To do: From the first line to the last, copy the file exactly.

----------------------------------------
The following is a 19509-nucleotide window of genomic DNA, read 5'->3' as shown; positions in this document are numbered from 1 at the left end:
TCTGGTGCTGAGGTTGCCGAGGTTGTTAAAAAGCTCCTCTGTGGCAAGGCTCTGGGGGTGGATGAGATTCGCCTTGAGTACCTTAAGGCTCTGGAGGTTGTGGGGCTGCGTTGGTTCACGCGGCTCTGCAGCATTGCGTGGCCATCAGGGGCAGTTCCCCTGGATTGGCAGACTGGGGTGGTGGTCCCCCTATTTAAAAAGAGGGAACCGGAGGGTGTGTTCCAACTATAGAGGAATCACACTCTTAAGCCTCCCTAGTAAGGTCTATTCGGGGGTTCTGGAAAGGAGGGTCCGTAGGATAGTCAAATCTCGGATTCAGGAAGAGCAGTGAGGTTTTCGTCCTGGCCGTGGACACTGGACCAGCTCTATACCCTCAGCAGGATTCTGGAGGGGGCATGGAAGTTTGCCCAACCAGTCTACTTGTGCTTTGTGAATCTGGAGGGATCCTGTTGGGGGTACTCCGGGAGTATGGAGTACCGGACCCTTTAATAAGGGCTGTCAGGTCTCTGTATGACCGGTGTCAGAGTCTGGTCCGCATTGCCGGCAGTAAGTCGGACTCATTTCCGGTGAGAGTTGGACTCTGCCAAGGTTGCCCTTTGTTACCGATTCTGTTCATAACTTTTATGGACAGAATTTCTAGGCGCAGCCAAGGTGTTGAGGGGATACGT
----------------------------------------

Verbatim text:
The following is a 19509-nucleotide window of genomic DNA, read 5'->3' as shown; positions in this document are numbered from 1 at the left end:
TCTGGTGCTGAGGTTGCCGAGGTTGTTAAAAAGCTCCTCTGTGGCAAGGCTCTGGGGGTGGATGAGATTCGCCTTGAGTACCTTAAGGCTCTGGAGGTTGTGGGGCTGCGTTGGTTCACGCGGCTCTGCAGCATTGCGTGGCCATCAGGGGCAGTTCCCCTGGATTGGCAGACTGGGGTGGTGGTCCCCCTATTTAAAAAGAGGGAACCGGAGGGTGTGTTCCAACTATAGAGGAATCACACTCTTAAGCCTCCCTAGTAAGGTCTATTCGGGGGTTCTGGAAAGGAGGGTCCGTAGGATAGTCAAATCTCGGATTCAGGAAGAGCAGTGAGGTTTTCGTCCTGGCCGTGGACACTGGACCAGCTCTATACCCTCAGCAGGATTCTGGAGGGGGCATGGAAGTTTGCCCAACCAGTCTACTTGTGCTTTGTGAATCTGGAGGGATCCTGTTGGGGGTACTCCGGGAGTATGGAGTACCGGACCCTTTAATAAGGGCTGTCAGGTCTCTGTATGACCGGTGTCAGAGTCTGGTCCGCATTGCCGGCAGTAAGTCGGACTCATTTCCGGTGAGAGTTGGACTCTGCCAAGGTTGCCCTTTGTTACCGATTCTGTTCATAACTTTTATGGACAGAATTTCTAGGCGCAGCCAAGGTGTTGAGGGGATACGT